Unfortunately, Paolo, the 'bump' has nothing to do with selected rate, but occurs from the 'kick' changing to 'Standby' applies to the outflow valve - at least that is my experience.. Try it with 'Zero' rate.

Telstar
5th Aug 2006, 12:44
Feeling a little embarrased here chaps! :O

I fly the -800 and never even knew or thought of this problem. What are the indications of catching the cabin. My airline flys to some very quite airports so we often use high speed, high descent rate appraoches. This problem has never been brought to my attention?

From your discussions of the Air Cond/Press configuration I am presuming that the setup is a little more similar to the 200 of which I have a passing knowledge.

BOAC
5th Aug 2006, 13:56
Telstar - most of the discussion above relates to CPCS (as fitted to the 727-200/200/400/500) You, in a NG have DCPCS, and I believe otherwise the same system as a -400.

Cause is: A rate of descent such that the cabin cannot reach landing altitude by the time the aircraft does. It is a simple equation involving cabin altitude/normal programmed cabin descent rate and time from cruise to landing. If time to landing is LESS than required by the cabin, you 'catch' it, resulting in the neg relief valve opening and the cabin descending at aircraft rate which can be unpleasant for all. EG Prog rate 500fpm. Cabin 'cruise relay' trips at 1500' below cruise alt. Cabin starts at 7500ft, but descent takes 15 minutes = you catch it! I guess your descents are not fast enough if you have not seen it!

With DCPCS the only answer is to increase the cabin diff (=reduce cabin alt) before descent, which is not a good idea. AFAIK this can only be done by decreasing the 'Flt Alt' setting which then schedules a lower cabin altitude (let's leave 'Manual' out of this:eek: ).

Best solutionsi are:-

Avoid high rate descents
If unavoidable, reduce R of D when you see the cabin altitude at half your actual altitude (assuming progranmmed 500fpm cabin rate.)

Telstar
5th Aug 2006, 14:00
Thank you BOAC. I have to be honest although the SOPs call for frequent checks of the pressurization, I have never thought to cross check the cabin alt with the actual altitude. Its never been mentioned anywhere so I presume it hasnt been a problem on the 800.

ray cosmic
7th Aug 2006, 09:15
As said before, on the NG you have to work hard to catch up the cabin.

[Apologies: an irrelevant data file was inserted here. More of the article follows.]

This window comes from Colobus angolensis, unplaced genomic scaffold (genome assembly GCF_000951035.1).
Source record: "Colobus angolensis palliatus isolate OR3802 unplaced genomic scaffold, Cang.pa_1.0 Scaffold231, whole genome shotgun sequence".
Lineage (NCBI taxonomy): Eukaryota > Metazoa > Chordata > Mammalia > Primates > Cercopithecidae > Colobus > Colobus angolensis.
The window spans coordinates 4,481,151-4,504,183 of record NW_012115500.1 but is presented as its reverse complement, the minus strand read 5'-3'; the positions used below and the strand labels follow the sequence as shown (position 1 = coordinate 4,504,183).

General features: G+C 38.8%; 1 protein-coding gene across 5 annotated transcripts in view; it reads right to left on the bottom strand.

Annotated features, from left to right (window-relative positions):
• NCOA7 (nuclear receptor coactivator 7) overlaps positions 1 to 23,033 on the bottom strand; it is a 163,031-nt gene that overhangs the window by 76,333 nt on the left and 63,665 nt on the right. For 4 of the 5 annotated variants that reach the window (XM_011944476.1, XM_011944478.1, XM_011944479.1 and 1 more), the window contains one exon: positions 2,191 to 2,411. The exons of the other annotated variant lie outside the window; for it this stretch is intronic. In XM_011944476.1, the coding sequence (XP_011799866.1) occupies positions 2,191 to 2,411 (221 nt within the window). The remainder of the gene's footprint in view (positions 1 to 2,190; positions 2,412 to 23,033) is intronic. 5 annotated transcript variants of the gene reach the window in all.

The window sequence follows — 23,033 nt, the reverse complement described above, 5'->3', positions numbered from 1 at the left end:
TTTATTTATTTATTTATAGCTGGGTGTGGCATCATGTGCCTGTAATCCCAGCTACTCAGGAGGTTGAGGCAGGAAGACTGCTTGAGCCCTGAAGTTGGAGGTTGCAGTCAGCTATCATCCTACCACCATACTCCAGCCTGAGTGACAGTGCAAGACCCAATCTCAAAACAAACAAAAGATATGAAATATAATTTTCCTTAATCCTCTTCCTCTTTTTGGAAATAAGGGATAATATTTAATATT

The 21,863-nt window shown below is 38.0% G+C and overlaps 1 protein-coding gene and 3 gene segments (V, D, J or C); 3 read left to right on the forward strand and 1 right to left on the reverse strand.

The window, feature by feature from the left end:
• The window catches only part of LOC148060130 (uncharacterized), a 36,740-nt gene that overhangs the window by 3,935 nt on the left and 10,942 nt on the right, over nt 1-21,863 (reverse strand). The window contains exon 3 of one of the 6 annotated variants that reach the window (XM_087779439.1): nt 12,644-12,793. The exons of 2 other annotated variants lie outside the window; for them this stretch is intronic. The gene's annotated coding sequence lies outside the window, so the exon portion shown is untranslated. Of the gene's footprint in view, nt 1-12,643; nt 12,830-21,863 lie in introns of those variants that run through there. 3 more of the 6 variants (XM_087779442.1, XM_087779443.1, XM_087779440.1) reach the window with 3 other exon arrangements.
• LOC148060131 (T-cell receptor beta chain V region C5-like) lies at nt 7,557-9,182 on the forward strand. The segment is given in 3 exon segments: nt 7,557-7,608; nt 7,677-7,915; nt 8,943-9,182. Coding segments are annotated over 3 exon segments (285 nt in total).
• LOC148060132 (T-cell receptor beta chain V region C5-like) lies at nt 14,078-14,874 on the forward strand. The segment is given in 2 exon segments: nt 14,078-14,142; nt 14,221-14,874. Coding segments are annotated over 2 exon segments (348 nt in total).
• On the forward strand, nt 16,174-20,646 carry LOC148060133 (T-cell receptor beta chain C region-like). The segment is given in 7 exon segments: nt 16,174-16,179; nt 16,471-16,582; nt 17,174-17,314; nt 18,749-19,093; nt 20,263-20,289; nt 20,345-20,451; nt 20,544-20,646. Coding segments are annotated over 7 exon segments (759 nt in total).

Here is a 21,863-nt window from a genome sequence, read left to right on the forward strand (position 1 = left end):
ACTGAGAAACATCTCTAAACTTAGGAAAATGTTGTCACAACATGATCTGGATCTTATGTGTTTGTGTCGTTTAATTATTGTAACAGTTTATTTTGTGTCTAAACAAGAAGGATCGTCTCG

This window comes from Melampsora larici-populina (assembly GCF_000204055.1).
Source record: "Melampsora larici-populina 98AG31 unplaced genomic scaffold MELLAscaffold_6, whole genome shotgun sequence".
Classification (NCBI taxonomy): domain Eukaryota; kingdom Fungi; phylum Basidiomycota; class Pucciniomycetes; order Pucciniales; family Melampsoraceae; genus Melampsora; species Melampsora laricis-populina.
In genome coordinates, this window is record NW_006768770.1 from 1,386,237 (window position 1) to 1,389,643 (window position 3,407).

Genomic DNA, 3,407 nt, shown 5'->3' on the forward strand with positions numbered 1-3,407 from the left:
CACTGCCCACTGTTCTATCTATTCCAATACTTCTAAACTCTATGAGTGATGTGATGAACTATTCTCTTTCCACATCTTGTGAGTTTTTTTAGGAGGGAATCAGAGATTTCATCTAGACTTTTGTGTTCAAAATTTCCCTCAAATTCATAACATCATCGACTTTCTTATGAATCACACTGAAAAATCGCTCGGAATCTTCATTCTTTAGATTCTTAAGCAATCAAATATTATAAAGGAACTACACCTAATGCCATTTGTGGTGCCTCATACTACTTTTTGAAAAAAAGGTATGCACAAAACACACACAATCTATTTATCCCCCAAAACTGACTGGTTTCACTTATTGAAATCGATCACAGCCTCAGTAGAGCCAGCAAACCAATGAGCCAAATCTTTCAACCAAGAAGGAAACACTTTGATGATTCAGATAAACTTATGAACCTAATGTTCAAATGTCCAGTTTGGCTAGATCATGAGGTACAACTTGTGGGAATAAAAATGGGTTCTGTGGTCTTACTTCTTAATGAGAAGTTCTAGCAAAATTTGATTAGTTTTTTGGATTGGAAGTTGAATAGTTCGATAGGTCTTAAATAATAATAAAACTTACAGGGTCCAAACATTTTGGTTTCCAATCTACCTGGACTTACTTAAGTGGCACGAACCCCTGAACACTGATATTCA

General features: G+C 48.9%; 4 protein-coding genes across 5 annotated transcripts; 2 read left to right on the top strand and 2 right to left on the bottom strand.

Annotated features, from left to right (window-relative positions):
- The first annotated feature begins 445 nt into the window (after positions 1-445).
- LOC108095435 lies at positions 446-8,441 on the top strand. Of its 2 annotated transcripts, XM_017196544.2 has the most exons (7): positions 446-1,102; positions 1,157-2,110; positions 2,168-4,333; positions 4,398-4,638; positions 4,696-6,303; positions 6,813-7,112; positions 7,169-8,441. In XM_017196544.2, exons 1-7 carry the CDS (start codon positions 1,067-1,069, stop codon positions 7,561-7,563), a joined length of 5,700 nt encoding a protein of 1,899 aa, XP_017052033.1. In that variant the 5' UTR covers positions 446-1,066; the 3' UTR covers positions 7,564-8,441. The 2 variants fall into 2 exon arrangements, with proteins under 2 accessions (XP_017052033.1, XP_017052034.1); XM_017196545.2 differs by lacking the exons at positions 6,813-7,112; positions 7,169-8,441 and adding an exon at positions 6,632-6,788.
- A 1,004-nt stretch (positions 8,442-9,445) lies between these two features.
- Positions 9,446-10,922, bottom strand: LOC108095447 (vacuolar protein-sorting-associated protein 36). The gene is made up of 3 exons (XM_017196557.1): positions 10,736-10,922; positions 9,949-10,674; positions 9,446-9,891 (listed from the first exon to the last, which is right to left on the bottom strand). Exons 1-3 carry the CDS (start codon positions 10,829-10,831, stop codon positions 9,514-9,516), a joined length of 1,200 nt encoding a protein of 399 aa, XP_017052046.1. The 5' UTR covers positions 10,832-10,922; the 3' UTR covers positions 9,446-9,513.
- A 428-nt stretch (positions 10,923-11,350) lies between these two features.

In 3 years time I had it only once during climb and perhaps twice in the descent, just 2 miles before touchdown.

down3gr33ns: thanks for the correction!

lenstrad
17th Aug 2006, 17:24
on the 732 always happends at cabin altitude of 330 and more with a lot of headwind , we pass it to stby mode or we reduce speed to 250 after descending through 15000 , that will be ok , those are the two ways you can hadle it , best regards , safe flights

Earthmover
19th Aug 2006, 21:42
As a rough guide when wondering if you'll catch the cabin up, use 10 x diff in nm to go to get the cabin down. This, I stress is an approximation only, but can be a good guide.

Capn Bloggs
21st Aug 2006, 15:46
The 717, if cruising above FL340 will almost always catch the cabin on a descent to Sea Level when the 250KIAS/10,000ft limit has been removed. I descend at about 20nm short of the FMS descent point using -1000FPM VS until reaching the descent profile. This allows the cabin to start coming down before getting into the descent-proper if doing a high-speed descent.

I use a similar check system to Earthmover, except for 400-500ish ft/min cabin ROD, I find that 11 times the Cabin Altitude should equal the track miles to touch. eg CA at 6000ft, TM should be 66nm or TMx9: 50nm=4500ft.

Empty Cruise
21st Aug 2006, 16:51
...why not simply look at cabin ROD and divide it into the cabin altitude? Eg. CA 6000 ft / CROD 500 fpm = 12 min. - if your EET is less than 12 min., you have messed up.

Anyway - with todays typical CI I cannot see it as being a major problem - or are there still some naughty boys out there who like to play fast-jet-jock at 330 KIAS? :=

Capn Bloggs
22nd Aug 2006, 02:28
or are there still some naughty boys out there who like to play fast-jet-jock at 330 KIAS?

Yes there are, especially when ATC tell you to do so (which they do here regularly :ok: ). 320KIAS til 15tm. No sweat, with time for a cup of tea after the checklist, which also helps to clear the ears that are now popping profusely because you just caught the cabin! :}